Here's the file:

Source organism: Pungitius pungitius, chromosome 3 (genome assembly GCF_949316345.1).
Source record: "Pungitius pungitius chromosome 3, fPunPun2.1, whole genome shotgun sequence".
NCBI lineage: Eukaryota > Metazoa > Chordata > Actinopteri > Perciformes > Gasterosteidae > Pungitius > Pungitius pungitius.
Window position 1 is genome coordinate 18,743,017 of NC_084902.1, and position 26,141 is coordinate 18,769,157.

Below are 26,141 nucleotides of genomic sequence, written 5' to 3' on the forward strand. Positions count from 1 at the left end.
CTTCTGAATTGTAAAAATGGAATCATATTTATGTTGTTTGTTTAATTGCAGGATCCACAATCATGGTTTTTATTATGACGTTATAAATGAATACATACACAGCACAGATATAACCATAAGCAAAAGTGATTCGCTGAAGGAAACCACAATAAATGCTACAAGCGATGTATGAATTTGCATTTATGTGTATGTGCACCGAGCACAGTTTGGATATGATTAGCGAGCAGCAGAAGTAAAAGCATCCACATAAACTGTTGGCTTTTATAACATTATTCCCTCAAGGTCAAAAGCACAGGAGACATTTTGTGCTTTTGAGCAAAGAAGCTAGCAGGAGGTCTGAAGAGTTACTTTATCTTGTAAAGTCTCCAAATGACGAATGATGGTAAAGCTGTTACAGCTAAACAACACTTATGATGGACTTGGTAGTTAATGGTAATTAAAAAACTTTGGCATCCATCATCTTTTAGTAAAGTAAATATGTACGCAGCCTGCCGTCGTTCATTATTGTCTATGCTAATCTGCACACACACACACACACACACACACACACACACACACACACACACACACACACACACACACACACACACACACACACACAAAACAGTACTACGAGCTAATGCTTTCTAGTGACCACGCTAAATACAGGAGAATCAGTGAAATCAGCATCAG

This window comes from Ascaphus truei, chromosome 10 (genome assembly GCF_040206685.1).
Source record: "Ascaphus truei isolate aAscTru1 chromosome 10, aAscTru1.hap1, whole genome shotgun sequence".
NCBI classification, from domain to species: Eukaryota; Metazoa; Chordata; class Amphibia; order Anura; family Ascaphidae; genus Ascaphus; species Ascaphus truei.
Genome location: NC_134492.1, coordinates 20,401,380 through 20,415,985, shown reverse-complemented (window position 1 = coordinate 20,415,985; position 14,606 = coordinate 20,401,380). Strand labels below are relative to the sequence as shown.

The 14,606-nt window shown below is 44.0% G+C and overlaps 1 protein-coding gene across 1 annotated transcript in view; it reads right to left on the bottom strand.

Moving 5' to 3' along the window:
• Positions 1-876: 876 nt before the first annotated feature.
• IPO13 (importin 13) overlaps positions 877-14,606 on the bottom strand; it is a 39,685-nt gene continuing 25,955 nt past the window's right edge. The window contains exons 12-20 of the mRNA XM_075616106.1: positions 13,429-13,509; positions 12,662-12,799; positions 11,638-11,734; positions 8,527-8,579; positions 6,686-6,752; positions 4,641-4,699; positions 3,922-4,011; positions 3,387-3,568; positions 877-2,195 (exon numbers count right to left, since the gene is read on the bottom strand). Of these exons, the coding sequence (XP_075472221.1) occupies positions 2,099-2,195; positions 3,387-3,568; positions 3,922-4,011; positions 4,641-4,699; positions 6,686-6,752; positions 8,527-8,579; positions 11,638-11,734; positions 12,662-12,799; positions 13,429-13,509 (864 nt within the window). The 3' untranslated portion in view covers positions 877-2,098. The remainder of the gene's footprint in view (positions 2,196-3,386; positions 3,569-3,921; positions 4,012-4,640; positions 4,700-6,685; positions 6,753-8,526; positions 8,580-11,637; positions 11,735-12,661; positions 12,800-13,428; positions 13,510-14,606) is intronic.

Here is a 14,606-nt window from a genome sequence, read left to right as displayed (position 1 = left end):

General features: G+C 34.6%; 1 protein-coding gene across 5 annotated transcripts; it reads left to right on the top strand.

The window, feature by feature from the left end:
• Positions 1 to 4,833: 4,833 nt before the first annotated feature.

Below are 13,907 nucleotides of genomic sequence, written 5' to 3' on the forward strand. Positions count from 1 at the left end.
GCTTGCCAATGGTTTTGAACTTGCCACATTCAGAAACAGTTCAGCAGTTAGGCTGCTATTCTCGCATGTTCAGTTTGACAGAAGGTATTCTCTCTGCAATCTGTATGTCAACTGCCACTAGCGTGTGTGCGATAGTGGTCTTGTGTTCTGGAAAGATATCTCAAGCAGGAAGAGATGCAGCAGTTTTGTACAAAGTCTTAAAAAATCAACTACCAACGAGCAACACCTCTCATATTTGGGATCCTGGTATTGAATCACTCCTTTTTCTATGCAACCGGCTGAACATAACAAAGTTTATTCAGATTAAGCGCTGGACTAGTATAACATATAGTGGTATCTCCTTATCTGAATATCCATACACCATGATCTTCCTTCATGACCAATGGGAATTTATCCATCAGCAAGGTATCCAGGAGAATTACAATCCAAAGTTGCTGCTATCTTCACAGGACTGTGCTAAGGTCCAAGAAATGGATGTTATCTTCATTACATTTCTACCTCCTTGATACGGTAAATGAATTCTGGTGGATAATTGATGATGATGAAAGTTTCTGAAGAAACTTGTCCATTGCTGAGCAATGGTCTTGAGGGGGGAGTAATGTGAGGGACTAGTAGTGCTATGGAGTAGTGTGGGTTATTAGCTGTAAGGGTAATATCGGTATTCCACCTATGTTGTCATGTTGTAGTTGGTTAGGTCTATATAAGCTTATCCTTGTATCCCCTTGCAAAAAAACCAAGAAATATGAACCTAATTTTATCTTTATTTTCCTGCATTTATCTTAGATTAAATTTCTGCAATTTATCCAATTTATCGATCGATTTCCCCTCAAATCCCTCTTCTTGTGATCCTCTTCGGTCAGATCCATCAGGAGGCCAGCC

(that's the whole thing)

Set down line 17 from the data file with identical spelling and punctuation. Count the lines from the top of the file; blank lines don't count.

The window, feature by feature from the left end: